Editor’s note: four or five years ago, it was trendy to talk about how attracting qualified leads was like wooing a potential date. (We talked a lot about not asking for a phone number before you’d been introduced.) In 2016, there’s more attention on the entire customer lifecycle, with emphasis on deepening your customer relationships for retention, loyalty, and advocacy. Amy Duchene revisits the original analogy with this in mind.
It’s wedding season. You may have received invitations to friend or family weddings. Me, too. And all of this has got me thinking: There’s a lot of similarity between business and marriage.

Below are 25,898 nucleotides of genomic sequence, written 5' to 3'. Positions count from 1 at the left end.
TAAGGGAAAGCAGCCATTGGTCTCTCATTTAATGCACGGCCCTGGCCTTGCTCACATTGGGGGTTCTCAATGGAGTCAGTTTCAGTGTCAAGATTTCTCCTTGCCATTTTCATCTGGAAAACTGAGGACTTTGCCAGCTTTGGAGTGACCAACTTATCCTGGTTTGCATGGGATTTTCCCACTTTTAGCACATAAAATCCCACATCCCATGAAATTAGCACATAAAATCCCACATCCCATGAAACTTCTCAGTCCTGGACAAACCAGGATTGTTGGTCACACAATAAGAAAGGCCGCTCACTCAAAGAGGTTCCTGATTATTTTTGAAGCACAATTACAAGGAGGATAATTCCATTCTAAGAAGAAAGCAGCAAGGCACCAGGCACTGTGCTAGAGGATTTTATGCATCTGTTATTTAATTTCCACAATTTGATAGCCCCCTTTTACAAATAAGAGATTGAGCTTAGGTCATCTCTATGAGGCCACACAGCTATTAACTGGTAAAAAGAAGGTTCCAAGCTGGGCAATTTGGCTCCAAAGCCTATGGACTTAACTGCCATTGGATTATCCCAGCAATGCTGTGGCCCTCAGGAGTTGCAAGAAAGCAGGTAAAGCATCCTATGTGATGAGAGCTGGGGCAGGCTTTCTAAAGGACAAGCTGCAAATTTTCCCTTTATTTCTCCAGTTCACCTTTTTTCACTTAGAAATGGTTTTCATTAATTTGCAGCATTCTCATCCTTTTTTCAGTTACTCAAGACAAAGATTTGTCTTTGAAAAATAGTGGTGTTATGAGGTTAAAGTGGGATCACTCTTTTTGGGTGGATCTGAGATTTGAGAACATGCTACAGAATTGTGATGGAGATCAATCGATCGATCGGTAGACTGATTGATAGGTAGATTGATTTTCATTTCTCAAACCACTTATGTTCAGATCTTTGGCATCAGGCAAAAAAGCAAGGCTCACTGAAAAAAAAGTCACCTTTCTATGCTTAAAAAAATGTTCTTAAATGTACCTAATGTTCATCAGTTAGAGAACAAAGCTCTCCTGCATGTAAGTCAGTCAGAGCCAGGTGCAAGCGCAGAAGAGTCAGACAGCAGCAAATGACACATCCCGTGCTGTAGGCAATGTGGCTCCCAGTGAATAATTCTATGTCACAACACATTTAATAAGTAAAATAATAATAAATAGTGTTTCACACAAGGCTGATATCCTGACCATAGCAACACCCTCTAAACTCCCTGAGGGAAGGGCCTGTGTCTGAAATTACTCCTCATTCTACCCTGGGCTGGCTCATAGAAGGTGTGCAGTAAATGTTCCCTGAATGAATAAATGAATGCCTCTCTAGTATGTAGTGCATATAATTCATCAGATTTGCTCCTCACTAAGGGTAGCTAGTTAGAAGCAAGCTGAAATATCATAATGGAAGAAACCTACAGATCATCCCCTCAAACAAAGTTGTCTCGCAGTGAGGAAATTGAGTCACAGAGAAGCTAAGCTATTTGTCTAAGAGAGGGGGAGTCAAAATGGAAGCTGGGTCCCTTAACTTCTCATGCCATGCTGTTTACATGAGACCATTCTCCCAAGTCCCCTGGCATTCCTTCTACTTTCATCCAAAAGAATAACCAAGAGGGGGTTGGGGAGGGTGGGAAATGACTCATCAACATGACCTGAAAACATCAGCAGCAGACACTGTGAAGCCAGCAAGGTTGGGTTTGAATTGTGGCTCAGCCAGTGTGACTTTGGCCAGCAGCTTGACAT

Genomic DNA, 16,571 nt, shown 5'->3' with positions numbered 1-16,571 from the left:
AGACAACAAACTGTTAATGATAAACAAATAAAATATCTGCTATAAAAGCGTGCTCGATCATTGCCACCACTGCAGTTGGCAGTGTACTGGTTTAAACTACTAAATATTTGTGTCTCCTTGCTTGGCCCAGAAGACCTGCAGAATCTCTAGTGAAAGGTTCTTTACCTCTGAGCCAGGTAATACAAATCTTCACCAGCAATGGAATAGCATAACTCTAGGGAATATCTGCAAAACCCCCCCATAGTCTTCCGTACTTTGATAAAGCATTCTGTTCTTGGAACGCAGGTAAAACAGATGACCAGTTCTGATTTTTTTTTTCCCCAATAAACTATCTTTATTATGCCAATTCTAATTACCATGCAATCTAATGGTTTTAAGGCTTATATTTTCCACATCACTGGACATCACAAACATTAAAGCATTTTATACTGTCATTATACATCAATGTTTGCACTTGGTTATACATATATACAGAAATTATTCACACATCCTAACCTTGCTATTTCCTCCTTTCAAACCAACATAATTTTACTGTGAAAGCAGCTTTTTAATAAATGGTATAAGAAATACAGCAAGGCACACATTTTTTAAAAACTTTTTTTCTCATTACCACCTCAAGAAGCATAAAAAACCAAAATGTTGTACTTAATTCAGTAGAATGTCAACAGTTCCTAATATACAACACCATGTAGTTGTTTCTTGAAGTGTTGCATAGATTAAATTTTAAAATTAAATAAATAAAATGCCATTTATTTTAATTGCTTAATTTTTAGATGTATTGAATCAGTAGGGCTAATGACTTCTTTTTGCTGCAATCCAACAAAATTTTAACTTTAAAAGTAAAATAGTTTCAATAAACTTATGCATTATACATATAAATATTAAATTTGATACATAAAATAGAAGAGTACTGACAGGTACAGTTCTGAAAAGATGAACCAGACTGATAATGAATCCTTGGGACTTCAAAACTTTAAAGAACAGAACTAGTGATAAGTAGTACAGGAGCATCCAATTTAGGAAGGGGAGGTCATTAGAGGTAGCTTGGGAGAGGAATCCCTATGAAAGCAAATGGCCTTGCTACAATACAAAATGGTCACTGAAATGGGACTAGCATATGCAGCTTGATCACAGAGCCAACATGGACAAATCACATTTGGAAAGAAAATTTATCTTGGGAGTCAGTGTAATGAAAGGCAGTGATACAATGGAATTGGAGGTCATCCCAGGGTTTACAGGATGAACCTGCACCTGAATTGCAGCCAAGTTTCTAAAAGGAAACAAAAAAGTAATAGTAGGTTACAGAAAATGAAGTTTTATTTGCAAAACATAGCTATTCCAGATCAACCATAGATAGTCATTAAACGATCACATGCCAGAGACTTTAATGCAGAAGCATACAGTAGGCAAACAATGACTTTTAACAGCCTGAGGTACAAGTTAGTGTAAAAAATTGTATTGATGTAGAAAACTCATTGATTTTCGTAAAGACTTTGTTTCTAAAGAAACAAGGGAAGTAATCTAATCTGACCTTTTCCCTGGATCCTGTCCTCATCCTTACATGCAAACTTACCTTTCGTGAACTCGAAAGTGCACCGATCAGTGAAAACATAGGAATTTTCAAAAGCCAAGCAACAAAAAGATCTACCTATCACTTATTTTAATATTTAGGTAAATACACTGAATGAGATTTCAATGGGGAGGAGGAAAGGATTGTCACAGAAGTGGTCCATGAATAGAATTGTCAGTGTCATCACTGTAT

Hear me out.
A lot of brides (and grooms) focus on The Big Day. All the planning, all the coordination, all the logistics, all the time (and all that money) go into a one-time event that is seen as a singular achievement.
Sales people have a similar pattern: Nurturing the account, doing the demo, negotiating the terms, all lead up to a singular achievement: signing the deal. And in many offices, there’s a celebration (Act-On reps bang a gong).
But what each party may be forgetting is that The Big Day (or The Big Deal) does not end as soon as the “I Dos” are said and the covenant is signed. That’s actually just the beginning.